What To Do If You Are Bullied

According to the Workplace Bullying Institute, over 60 million people working in the United States have dealt with bullying to some degree. Unfortunately, this means that this type of behavior is not entirely uncommon. Conversely, it also means you are not alone, and there are resources to help you overcome and end it. Firstly, know that there is nothing wrong with seeking advice and help from your supervisor, manager, or boss at work. If you're wondering how to deal with bullies at work, you cannot just sweep unkind and harmful language or actions under the rug. 

You must reach out for support from a supervisor or some form of management. If you happen to be the target of a bully boss, seek guidance from upper management or your Human Resources team on how best to navigate the situation. Ultimately, it is important to know that the way you are being treated is under no circumstances to be tolerated. Speak up, even if you aren't 100% sure that the actions or language someone is using towards you are considered "bullying." At the very least, you can ensure your leader(s) are aware of potential behavior in the future and know the warning signs to look for. Make sure there is documentation of your situation. If, after you've documented the behavior and made it known to leadership, the behavior still does not end up being properly addressed or doesn't stop, it may be time to look for a new job.

bullying at work

What To Do If You Notice Someone Else Being Bullied

You may wonder how you can deal with bullying at work. Sometimes it can be difficult to navigate this process. You don't want to cause more "issues" by bringing it up to a supervisor, and naturally, you also don't want to see someone being bullied. Understandably, this may make you feel like you're stuck between a rock and a hard place. It's also easy to assume someone else is already taking care of it - whether that be your boss or the team member who is the target of bullying.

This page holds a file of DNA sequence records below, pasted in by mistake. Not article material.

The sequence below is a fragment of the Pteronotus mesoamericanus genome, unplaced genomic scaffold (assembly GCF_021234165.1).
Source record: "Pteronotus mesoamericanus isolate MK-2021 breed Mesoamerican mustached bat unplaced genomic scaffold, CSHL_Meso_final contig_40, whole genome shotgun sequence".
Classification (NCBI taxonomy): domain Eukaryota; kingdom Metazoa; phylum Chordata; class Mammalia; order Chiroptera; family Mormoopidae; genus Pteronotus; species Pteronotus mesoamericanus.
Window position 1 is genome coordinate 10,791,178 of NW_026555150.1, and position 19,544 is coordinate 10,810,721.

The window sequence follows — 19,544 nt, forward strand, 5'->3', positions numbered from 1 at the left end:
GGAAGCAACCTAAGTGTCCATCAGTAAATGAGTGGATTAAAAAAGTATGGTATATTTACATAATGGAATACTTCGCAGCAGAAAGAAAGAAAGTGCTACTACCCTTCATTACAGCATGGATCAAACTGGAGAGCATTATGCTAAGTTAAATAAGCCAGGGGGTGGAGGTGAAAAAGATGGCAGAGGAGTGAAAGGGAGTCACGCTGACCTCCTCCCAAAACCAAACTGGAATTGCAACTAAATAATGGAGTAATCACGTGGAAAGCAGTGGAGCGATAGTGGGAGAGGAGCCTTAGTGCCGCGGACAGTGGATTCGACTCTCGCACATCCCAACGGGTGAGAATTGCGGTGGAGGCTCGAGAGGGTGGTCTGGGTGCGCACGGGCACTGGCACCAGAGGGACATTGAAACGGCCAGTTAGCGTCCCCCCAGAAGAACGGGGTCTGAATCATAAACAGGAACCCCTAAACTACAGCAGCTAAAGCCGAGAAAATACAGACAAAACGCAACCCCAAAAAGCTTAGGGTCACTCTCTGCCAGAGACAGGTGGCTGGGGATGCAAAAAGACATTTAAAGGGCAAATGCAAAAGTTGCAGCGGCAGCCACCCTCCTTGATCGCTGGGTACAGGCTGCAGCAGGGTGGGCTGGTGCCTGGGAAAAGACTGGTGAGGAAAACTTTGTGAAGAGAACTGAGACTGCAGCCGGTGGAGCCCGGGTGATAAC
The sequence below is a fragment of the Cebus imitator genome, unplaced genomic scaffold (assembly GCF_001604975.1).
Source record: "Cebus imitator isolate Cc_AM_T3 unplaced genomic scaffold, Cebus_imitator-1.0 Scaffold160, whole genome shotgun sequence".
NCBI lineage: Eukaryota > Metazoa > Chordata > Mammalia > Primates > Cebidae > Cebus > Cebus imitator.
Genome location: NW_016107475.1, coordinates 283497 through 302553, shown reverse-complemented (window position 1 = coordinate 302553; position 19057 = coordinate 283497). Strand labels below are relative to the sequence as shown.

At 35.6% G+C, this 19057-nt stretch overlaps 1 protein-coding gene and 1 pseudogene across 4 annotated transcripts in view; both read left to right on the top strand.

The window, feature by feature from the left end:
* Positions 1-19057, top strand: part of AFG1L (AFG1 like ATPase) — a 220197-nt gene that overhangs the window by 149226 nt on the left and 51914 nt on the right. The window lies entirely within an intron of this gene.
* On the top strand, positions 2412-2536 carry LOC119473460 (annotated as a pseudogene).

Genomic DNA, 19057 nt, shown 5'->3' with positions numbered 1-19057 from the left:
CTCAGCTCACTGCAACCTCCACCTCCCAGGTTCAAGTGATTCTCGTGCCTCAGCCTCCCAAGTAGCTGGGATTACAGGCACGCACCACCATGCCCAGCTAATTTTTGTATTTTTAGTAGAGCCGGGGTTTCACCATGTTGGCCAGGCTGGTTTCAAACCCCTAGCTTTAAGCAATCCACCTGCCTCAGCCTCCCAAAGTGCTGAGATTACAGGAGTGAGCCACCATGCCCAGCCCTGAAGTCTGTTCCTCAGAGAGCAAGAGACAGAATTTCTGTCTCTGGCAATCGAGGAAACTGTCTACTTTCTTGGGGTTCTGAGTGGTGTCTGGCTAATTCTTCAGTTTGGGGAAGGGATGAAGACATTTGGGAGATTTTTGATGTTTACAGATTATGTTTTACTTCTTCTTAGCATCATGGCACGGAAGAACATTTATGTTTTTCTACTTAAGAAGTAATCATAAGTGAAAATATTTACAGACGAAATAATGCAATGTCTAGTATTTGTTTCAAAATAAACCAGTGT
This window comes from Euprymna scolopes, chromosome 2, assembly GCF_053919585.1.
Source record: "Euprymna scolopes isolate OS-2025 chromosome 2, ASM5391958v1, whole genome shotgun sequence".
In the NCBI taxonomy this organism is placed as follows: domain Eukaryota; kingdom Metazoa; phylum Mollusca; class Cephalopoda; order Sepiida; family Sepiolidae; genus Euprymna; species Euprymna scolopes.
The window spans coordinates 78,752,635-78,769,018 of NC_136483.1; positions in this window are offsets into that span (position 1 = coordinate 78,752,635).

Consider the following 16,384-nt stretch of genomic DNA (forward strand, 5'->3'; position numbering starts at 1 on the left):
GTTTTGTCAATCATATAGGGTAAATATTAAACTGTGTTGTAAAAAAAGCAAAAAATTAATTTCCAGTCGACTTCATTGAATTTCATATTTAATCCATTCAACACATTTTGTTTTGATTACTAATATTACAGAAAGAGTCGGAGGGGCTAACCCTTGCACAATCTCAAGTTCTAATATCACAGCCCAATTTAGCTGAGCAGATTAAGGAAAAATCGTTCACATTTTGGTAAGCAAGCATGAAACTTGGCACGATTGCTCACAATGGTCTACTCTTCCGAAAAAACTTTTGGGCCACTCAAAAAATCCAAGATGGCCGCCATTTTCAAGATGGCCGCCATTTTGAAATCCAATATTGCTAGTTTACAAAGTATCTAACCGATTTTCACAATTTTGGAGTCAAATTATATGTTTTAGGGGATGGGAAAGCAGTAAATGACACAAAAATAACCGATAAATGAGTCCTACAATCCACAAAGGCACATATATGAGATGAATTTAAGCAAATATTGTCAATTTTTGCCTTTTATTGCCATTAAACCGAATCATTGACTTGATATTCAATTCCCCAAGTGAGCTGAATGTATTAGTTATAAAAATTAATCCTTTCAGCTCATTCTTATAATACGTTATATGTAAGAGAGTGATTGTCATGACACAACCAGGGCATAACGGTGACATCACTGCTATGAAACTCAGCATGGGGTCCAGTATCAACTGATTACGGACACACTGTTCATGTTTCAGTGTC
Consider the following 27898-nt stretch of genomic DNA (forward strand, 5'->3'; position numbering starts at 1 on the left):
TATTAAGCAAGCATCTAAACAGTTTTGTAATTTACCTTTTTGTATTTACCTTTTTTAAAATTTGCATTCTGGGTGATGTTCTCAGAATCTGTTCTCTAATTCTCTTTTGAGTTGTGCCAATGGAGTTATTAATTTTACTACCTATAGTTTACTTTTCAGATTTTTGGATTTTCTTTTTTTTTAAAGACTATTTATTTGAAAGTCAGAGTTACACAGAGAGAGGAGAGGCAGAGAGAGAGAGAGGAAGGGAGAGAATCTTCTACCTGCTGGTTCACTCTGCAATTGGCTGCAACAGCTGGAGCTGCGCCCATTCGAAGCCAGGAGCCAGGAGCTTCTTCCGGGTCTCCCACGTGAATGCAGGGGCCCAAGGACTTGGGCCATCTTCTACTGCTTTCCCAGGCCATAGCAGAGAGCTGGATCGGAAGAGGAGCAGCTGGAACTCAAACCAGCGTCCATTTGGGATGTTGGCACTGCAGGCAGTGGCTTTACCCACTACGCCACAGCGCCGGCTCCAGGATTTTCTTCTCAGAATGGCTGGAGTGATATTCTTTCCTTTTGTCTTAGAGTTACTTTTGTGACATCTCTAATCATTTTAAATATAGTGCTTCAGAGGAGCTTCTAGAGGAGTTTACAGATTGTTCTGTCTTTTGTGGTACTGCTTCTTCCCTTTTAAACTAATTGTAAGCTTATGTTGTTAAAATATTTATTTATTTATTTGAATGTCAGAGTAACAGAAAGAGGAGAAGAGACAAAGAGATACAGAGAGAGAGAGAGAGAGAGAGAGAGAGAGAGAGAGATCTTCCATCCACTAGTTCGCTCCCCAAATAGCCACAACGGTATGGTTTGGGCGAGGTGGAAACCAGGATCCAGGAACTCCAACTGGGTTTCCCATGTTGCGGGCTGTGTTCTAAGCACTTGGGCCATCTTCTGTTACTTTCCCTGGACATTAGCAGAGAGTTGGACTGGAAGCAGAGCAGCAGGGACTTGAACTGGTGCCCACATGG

The Healthy Workforce Institute perfectly expresses what actions to take when you see someone else being bullied. It's quite simple: stand up for that person. They write, "One person who stands up to the bully can inspire others to do the same. The world will not end if you stand up to a bully. In fact, others around you will see that an assertive response is possible." In addition to confronting the bully, make sure to document the incident(s) and provide support to the person that has been being mistreated. Not only is this the right thing to do, but it also sets a precedent should there be any occurrence in the future!

How To Stop Workplace Bullying

The fastest way to negatively impact employee engagement is to let behavior that is threatening, health-harming, verbally abusive, intimidating, or generally harms productivity - continue. But because workplace bullying does happen, your leaders need to be prepared. They'll learn all they need to know with Workplace Bullying from A Better Leader. Here's a preview of what this lesson is all about:

Here's what your leaders will come away with when they complete "Workplace Bullying" training from A Better Leader:

  • What workplace bullying is, and what it looks like
  • How bullying can impact both employees and workplaces
  • 5 Tips everyone can use to stop bullying in its tracks
  • A 3-Step "Rehab Plan" your leaders can use to resolve bullying behavior

    Walter Orechwa

    Walter is Projections’ CEO and the founder of A Better Leader. Walter provides expert advice, highly effective employee communication resources and ongoing learning opportunities for Human Resources and Labor Relations professionals.